UPC Renewables and the Hammond family on Friday unveiled plans for two huge wind farms totalling up to 1,000MW in the north-west corner of Tasmania.
UPC said it had signed a deal with the Hammond Family, owners of Robbins Island and other lands near Smithton on the north west coast of Tasmania, to develop wind farms on Robbins Island and at nearby Jims Plain, totalling between 600MW and 1,000MW.
Solar and non hydro storage options will also be considered.
“The Robbins Island project itself is a very large isolated site and, together with Jims Plain, have some of the best proven wind resources in the world,” CEO Anton Rohner said in a statement.
Rohner said it was being built with an eye to the plan announced by prime minister Malcolm Turnbull and the Tasmania government to turn the state into a “renewable energy battery” for the country. That plan depends on a new line being built to the mainland.
“The Robbins Island and Jims Plain projects, together with Tasmania’s hydro assets and other new renewable energy projects, will assist in making a second interconnector a dispatchable and significant renewable energy generator into the National Electricity Market,” he said.
“The technology to be deployed at the site will be mostly wind energy but the option of additional solar and other non-hydro based energy storage technologies is also contemplated.”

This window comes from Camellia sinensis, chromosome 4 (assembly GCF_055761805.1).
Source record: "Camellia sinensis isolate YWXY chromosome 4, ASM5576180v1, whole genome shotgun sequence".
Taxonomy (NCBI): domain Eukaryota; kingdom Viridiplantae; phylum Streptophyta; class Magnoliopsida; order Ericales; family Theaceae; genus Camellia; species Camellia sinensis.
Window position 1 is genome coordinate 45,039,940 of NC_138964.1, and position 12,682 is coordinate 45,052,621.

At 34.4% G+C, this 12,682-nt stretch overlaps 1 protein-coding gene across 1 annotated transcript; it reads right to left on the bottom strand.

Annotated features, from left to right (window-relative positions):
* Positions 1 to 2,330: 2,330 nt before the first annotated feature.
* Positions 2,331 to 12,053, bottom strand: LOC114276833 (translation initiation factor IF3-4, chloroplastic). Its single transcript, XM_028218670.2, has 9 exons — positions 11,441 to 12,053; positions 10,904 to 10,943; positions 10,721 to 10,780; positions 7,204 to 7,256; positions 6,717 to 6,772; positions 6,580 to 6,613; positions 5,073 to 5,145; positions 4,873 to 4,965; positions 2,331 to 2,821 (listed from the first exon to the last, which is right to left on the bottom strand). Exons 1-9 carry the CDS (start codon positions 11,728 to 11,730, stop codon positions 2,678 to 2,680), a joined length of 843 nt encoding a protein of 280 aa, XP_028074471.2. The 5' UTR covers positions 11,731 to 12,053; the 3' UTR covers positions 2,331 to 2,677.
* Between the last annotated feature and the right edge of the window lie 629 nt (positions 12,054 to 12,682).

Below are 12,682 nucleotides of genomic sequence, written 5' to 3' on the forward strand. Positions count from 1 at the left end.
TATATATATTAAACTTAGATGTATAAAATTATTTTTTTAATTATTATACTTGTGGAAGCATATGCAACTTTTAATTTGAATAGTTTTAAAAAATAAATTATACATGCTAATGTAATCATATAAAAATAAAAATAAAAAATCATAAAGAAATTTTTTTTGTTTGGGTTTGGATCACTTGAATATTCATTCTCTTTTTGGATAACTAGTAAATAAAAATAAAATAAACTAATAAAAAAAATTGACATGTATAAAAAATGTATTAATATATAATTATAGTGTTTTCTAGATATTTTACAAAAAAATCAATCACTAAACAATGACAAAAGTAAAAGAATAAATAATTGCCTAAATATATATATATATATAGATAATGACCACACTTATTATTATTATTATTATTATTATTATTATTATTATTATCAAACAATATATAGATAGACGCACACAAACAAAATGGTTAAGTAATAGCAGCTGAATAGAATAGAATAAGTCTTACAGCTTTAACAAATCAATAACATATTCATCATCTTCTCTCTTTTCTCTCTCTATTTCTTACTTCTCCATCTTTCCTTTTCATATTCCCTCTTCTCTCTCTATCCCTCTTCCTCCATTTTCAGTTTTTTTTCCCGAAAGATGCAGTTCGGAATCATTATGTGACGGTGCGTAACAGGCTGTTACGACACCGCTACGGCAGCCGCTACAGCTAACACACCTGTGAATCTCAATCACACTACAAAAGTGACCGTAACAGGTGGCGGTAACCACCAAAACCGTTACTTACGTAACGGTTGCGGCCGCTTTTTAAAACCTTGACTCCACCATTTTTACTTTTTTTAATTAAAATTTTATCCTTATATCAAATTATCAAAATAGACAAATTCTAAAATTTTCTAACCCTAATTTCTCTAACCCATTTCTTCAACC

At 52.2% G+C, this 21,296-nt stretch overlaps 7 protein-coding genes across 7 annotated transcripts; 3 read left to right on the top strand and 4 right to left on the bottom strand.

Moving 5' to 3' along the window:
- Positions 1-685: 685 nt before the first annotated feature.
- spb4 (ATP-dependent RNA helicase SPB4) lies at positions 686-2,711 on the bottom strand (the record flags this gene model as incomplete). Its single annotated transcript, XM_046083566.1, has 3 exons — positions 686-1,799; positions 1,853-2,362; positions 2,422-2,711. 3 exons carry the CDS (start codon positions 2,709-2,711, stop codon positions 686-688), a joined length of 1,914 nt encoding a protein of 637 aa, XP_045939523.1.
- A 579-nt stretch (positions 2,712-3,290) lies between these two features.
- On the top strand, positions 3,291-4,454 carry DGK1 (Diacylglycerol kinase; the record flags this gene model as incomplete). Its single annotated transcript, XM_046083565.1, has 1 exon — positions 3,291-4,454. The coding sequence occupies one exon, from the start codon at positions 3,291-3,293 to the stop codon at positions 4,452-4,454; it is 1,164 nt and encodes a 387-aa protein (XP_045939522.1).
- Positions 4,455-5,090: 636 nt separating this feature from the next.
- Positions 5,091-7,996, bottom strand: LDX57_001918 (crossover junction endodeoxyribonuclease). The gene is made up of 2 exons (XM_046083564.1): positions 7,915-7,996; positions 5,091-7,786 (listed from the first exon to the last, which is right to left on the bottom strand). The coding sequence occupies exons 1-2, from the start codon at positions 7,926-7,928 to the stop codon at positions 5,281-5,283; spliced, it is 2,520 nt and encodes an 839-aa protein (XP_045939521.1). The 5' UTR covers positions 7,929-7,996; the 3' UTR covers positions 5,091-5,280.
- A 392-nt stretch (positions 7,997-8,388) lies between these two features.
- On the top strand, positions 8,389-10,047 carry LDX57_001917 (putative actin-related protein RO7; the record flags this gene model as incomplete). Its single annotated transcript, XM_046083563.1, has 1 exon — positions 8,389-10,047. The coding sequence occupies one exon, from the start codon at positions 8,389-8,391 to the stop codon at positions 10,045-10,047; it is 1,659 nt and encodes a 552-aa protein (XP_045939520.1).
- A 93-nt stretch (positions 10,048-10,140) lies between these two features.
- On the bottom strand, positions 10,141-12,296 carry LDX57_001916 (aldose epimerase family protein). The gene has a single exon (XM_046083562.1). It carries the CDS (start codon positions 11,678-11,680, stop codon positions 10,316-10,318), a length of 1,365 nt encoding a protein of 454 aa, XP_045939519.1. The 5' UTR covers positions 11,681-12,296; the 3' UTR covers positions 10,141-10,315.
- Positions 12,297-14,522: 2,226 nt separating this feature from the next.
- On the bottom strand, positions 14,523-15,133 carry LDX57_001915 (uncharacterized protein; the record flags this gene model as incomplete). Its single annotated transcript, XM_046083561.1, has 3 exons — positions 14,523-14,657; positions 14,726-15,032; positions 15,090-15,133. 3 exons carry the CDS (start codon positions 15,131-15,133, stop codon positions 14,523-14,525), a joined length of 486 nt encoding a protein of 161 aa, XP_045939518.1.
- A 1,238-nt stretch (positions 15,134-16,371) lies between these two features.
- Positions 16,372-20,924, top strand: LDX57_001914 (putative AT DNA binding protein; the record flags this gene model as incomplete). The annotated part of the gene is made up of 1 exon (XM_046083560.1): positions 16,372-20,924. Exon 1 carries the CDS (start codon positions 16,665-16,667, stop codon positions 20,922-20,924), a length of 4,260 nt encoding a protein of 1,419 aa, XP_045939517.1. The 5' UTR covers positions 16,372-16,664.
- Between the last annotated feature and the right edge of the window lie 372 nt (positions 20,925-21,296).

A wind farm on Robbins Island was first discussed almost 16-years-ago, but has not moved forward because of the lack of a viable transmission solution. It says a study into the feasibility of connecting directly to the Victorian grid from Robbins Island has also been initiated.
“With the changes in the energy market and potential viable transmission solutions available this projects is set to proceed; Robbins Island and Jims Plain could accommodate approximately 600MW to 1,000MW of wind energy generation capacity between them.”
He suggested the $1.6 billion project could be ready for investment by early 2019, although the smaller Jims Plan project is expected to be investment ready by mid-2018.
UPC Australia has appointed former Clean Energy Finance Corp chief Oliver Yates to the board.
“This project has the scale and wind resource to become a major contributor to the energy supply challenges we face,” he said. “Operating more than 90 per cent of the time once linked to Victoria, it is highly complementary to the National Electricity Market.”